A Publication of WTVP

An inspired way to experience what makes a place unique…

The National Trust for Historic Preservation defines heritage tourism as “traveling to experience the places, artifacts and activities that authentically represent the stories and people of the past.” A 2013 study by the U.S. Cultural & Heritage Tourism Marketing Council shows that heritage tourism is growing in the United States and around the world—with 60 percent of travelers saying they are likely to take a cultural/heritage trip, up from 51 percent in 2009.

The Grand Tour… Then and Now
The concept of heritage travel began in the 1660s with the “Grand Tour,” a trip taken by young European men of means. It was an educational rite of passage, introducing them to works of art, music and the cultural legacy of the European continent. With the advent of the railroad in the mid-19th century, the Grand Tour became easier and cheaper, and its popularity grew. About that time, Thomas Cook founded a company around the concept of organized “Grand Tours,” and by the 1960s, it was common for college students to backpack or “Eurorail” through Europe for a summer or a year.

Today, a range of companies have organized heritage tours to all points of the world. Road Scholar, an American not-for-profit organization, has hundreds of educational heritage tours, while Lifelong Learning Institutes such as ICC’s Adult Community Programs and Bradley’s Osher Lifelong Learning Institute (OLLI) provide enduring learning opportunities and heritage trips.

In a partnership with CityLink, the Peoria Historical Society (PHS) provides heritage tourism opportunities through its historical trolley tours. Begun in the 1970s by Millie Bryant, Gloria LaHood and Norman Mall, these early tours were part of the city’s first Steamboat Days. They proved so popular that in 1996, PHS began a partnership with CityLink and its trolleys. Today, the two organizations offer tours on Thursdays, Fridays and Saturdays from June through October. Six different tours are offered during the year, each with a different look at Peoria history.

All Aboard!
Who were the French explorers who “discovered” Peoria in 1673? What’s the history of the “castle?” How did Averyville become part of Peoria? Who rides the donkey on the mural on Water Street? Where is Lindy’s Light? What famous Peorian designed “In Defense of Liberty?” Who are the whiskey barons? What famous composer played the piano on High Street? Which house on Moss Avenue did Frank Lloyd almost design? All of these stories—and more—are part of the River City Tour, our longest-running and most comprehensive tour.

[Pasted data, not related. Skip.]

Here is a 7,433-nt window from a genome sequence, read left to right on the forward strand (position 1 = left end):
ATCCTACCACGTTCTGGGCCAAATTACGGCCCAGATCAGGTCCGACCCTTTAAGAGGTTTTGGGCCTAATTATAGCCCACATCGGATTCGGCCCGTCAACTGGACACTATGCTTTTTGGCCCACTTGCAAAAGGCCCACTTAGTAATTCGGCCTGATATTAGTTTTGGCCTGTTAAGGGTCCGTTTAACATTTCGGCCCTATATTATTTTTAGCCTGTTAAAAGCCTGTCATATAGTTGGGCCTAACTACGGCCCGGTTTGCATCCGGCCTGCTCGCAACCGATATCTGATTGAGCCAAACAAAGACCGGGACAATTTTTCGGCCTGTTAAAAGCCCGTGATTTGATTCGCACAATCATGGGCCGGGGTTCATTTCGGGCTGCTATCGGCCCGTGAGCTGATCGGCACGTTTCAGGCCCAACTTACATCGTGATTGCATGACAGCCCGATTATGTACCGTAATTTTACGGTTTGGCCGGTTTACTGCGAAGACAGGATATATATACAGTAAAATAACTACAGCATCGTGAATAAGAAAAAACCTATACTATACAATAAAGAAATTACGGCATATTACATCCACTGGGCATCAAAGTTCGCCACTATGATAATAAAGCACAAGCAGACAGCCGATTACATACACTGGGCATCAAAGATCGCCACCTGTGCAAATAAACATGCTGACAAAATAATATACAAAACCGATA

From the middle of the 19th century to 1920, Peoria was the “Whiskey Capital of the World.” More whiskey was made in Peoria than anywhere else in the world. Why in Peoria? Take the Roll out the Barrel Tour and hear the stories of Peoria’s whiskey era, and you’ll find out!

The Naughty to Nice Tour takes you from Peoria’s “naughty” days in the 1920s, ‘30s and ‘40s when we were a wide-open town and had our own gang, the Sheltons, to today, when we can brag about winning our fourth All-American City award. On this tour, you’ll learn about the Merry-Go-Round, the Sheltons and how we went from naughty to nice.

Springdale Cemetery is the oldest chartered cemetery in the state. On the Grandview Drive and Springdale Cemetery Tour, you will hear the stories of Josiah Fulton, one of the founders of the city of Peoria; the missing cannon of Soldiers Hill; and Lydia Moss Bradley, founder of Bradley University—and witness the beautiful, 270 rolling acres of this cemetery and park.

The Abraham Lincoln & the Civil War Tour tells the story of Lincoln’s many visits to Peoria, including his famous 1854 “Line in the Sand” speech. Some 5,000 men from Peoria County served in the Civil War, and you’ll see the camps where they trained and visit the sites in Springdale Cemetery where they are buried. Finally, you will learn the history of the G.A.R. movement—and see the hall that bears its name.

On the Haunted Peoria Tour, you will discover the stories behind the ghostly appearances that have startled and puzzled Peorians through the years. Learn about the Lady in White, the Legend of Nee-Nee-Wah, the Curse of Old Lady Gray and more. What will you see in Haunted Peoria? Take the tour and find out.

For more information or a complete schedule of the PHS trolley tours, visit or call the PHS office at (309) 674-1921. To make reservations, call Harp & Thistle at (309) 688-5668 or Kelleher’s at (309) 673-6000. The cost of each tour is $15, plus $1 upon entering the trolley (unless you are 65 or older). iBi

Bernie Drake has been conducting trolley tours for the Peoria Historical Society for more than a decade.